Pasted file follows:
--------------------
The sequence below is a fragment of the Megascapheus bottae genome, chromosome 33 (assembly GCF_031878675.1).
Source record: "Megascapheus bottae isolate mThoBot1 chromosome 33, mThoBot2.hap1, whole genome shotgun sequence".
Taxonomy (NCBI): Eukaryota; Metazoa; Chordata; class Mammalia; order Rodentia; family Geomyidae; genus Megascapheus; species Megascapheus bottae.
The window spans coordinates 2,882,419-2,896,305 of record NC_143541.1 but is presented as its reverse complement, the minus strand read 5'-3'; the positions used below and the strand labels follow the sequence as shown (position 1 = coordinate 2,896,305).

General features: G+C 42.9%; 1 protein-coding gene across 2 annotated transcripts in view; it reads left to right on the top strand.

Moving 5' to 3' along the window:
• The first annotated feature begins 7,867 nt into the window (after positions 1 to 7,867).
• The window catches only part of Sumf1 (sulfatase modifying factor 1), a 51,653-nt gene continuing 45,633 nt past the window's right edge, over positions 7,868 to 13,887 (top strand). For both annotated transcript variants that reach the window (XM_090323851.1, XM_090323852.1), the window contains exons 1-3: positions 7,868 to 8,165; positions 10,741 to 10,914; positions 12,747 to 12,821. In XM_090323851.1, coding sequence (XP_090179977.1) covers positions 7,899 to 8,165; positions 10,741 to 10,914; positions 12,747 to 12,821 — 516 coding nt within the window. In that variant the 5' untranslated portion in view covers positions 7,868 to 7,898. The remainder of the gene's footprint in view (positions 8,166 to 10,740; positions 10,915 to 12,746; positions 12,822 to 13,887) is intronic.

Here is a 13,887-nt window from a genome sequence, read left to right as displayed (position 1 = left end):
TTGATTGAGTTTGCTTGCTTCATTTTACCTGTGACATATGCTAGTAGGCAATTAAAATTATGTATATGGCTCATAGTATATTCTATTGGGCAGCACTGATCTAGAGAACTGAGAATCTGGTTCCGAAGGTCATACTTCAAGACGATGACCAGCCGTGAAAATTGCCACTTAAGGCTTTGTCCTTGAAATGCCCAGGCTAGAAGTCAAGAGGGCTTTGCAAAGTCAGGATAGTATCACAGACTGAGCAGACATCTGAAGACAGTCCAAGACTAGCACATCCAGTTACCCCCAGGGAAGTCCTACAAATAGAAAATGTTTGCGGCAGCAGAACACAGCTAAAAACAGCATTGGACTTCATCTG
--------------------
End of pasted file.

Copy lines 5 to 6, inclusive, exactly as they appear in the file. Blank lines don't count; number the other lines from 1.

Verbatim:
General features: G+C 42.9%; 1 protein-coding gene across 2 annotated transcripts in view; it reads left to right on the top strand.

Moving 5' to 3' along the window: